Feb
28
3:15 PM15:15

"The Burger in the Anthropocene" at the Brown Symposium XXXIX---“The Anthropocene”

The Brown Symposium is held at Southwestern University in Georgetown, Texas. During the Symposiusm, there will be wonderful talks by several of us including Andrew Revkin, Robert Bullard, Chris Carter and myself. Join us for a thoughtful two days on the Anthropocene.

My talk will be on "The Burger in the Anthropocene"

The burger, long the All-American meal, is undergoing an identity crisis. From its shifting place in popular culture to the efforts, by investors such as Bill Gates, to seek to find the non-animal burger that can feed the world, the burger’s identity has become as malleable as that patty of protein, itself, before it is thrown on a grill. Carol J. Adams will explore the history, business, cultural dynamics and gender politics of the ordinary hamburger. After defining the burger as a modernist solution to protein delivery whose time has passed–and explaining why that is–Adams delves into the history of the veggie burger and the emergence of plant-based meats, including burgers.

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Oct
25
5:15 PM17:15

Why The Sexual Politics of Meat matters in 2018 at Oxford University

I'll be speaking at Oxford University, updating the ideas of the sexual politics of meat and applying them to this current political moment, including discussions of the ongoing association of meat and masculinity, the use of misogyny in animal agriculture, and how literary criticism provided a way to conceptualize interlocking oppressions.

For more information check out the events page on Facebook.

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Sep
30
4:00 PM16:00

Protest Kitchen Book Talk and Signing in Washington DC--where lots of protest is needed right now!

I’ll be joining Compassion Over Killing to discuss my new book Protest Kitchen, co-written with Virginia Messina. Protest Kitchen focuses on the food and lifestyle choices anyone can make for positive change in the face of the profound challenges of our time. This book shows how veganism provides a way to respond to a variety of issues that at first might not seem connected, including food justice, climate change, misogyny, national security, and racism.

Delicious vegan snacks will be provided and COK will  be giving away their popular loaded DC VegFest tote bags while supplies last.

Where: East City Bookshop 645 Pennsylvania Ave SE #100, Washington, DC 20003

For more information see Compassion Over Killing’s event on Facebook.


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Sep
29
12:00 PM12:00

Protest Kitchen Book Talk and Signing at Red Emma's Radical Bookfair Pavilion at the B'more Book Fair

That’s right, I’ll be talking about #ProtestKitchen at the B’more Book Fair at Red Emma’s Radical Bookfair Pavilion.. A wonderful opportunity to speak truth to power about animals, social justice, veganism, misogyny, food justice, climate change, and compassion.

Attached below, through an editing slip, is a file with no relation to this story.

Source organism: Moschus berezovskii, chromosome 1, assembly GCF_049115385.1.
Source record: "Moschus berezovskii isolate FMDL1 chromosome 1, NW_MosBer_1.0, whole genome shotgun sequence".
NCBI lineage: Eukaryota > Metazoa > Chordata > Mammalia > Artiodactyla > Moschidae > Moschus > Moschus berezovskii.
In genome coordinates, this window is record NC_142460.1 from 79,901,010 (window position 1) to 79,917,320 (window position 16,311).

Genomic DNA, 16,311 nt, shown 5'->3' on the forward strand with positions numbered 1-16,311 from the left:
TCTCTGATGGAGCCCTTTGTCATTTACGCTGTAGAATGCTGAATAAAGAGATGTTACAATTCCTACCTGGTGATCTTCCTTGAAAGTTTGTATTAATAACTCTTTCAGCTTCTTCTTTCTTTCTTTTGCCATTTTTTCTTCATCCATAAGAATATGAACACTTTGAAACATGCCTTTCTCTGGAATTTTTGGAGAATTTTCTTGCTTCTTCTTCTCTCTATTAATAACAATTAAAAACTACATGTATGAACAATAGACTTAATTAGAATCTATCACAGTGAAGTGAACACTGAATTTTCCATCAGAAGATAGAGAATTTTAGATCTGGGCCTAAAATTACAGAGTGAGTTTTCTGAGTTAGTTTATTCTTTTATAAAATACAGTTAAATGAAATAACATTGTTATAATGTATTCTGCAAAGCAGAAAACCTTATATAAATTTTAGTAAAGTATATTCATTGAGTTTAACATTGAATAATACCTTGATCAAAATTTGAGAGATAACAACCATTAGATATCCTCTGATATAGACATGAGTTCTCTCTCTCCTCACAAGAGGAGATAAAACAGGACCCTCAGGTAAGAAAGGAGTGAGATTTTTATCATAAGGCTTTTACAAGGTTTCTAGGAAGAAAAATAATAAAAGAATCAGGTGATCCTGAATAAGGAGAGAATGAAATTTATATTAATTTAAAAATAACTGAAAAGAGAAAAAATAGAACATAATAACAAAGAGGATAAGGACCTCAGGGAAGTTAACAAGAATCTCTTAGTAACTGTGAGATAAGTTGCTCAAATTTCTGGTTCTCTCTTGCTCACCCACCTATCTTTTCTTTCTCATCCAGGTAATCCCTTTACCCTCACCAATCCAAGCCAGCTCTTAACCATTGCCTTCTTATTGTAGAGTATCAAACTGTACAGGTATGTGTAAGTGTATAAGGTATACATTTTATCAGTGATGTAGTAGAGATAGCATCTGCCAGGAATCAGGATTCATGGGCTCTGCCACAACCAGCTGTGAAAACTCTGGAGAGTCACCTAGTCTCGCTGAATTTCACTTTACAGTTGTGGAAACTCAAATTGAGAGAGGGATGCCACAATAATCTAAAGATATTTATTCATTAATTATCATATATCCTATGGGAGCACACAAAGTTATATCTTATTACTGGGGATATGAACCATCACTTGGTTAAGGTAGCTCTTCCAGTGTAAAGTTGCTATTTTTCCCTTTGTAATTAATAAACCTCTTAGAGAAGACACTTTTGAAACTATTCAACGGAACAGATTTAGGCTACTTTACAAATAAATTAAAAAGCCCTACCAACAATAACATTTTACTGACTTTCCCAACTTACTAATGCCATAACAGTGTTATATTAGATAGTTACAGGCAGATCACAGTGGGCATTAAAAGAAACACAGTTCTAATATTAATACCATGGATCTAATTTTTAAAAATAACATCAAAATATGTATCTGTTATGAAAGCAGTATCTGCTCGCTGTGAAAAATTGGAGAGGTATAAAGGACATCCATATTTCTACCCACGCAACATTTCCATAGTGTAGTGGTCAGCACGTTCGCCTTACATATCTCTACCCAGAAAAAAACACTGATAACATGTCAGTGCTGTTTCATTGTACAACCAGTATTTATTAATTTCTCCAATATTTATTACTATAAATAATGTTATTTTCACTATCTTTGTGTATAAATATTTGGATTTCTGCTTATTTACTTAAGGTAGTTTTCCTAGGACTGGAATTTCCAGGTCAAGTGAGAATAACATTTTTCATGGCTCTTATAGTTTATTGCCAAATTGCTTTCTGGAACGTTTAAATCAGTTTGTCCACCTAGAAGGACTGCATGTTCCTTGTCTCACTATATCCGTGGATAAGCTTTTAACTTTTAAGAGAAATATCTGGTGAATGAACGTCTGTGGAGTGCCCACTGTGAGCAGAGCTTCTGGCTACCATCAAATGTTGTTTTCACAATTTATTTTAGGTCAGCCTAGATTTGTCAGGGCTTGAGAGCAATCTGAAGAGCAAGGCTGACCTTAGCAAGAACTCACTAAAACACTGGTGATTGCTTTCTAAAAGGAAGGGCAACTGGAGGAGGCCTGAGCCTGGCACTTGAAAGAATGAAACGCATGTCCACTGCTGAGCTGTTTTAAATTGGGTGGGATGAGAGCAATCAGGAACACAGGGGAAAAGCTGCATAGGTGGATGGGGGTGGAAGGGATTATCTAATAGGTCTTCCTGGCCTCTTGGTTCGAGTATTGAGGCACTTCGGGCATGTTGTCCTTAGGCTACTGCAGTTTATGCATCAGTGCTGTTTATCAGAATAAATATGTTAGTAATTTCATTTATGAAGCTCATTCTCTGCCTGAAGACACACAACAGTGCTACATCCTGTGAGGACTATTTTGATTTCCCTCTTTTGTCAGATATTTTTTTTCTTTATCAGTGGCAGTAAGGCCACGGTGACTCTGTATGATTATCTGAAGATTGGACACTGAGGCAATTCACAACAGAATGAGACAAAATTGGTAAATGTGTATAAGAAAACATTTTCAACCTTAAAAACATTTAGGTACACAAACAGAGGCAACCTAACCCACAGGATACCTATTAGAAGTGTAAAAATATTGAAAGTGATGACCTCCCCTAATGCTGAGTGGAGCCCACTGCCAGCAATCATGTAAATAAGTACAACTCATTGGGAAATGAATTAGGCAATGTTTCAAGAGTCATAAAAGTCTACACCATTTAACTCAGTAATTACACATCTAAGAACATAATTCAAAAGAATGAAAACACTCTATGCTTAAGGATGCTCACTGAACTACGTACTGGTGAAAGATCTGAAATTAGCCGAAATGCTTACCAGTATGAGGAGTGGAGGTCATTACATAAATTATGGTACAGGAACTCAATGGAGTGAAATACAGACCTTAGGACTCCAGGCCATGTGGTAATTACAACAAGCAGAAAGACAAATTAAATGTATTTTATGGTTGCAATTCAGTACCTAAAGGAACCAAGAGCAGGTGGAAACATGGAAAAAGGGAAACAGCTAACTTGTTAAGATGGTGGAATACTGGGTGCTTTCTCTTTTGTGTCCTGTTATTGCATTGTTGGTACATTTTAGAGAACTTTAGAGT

The schedule for the Radical Bookfair Pavilion is here.

See you at the harborfront! Map here.

The Facebook event information is here.

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Sep
21
3:00 PM15:00

"Animal Ethics and Contemporary Politics": First Tom Regan Lecture at NC State

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Animal philosophy and theory not only decenter the human; they also offer ways to question and challenge white privilege; to question masculine privilege and challenge patriarchy; and to question “American exceptionalism” and challenge xenophobia. It is important to understand the link between animal exploitation and other means of oppression—including Western definitions of the “human” as white and masculine, the role of Western colonialism in promoting meat and dairy, and the interaction between misogyny and the use of animals. The lecture will highlight the insights that arise through a dialogue between engaged animal ethics and the critique of contemporary political attitudes and actions.

More information here and here.

Where? Withers Hall, Room 232A

Department of Philosophy and Religious Studies

Withers Hall, 101 Lampe Drive, 

Raleigh, NC 27607

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Sep
8
1:30 PM13:30

"Protest Kitchen" at the Toronto Vegetarian Society's VegFest

Protest Kitchen is an empowering presentation on the food and lifestyle choices anyone can make for positive change in the face of the profound challenges of our time. Our food choices not only affect personal health and the environment, but are also tied to issues of food justice, climate change, misogyny, national security, and racism, xenophobia, and bullying. Protest Kitchen is the first book to explore the ways in which a more plant-based diet challenges regressive politics and fuels the resistance. Drawing on the book of that title, the presentation combines social analysis of repressive values and how veganism is part of the resistance against them, with specific suggestions for change through “Daily Actions” and vegan recipes. It is empowering because it shows how veganism as a part of resistance provides a way to respond to a variety of issues that at first might not seem connected to veganism. It includes a discussion of including all animals within a compassionate framework, and the relationship between compassion and hospitality.

For more information check out the Toronto Vegetarian Society's VegFest website.

 

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Sep
7
6:00 PM18:00

"Burger" at the Toronto Vegetarian Society VegFest

The History, Business, Cultural Dynamics and Gender Politics of the Burger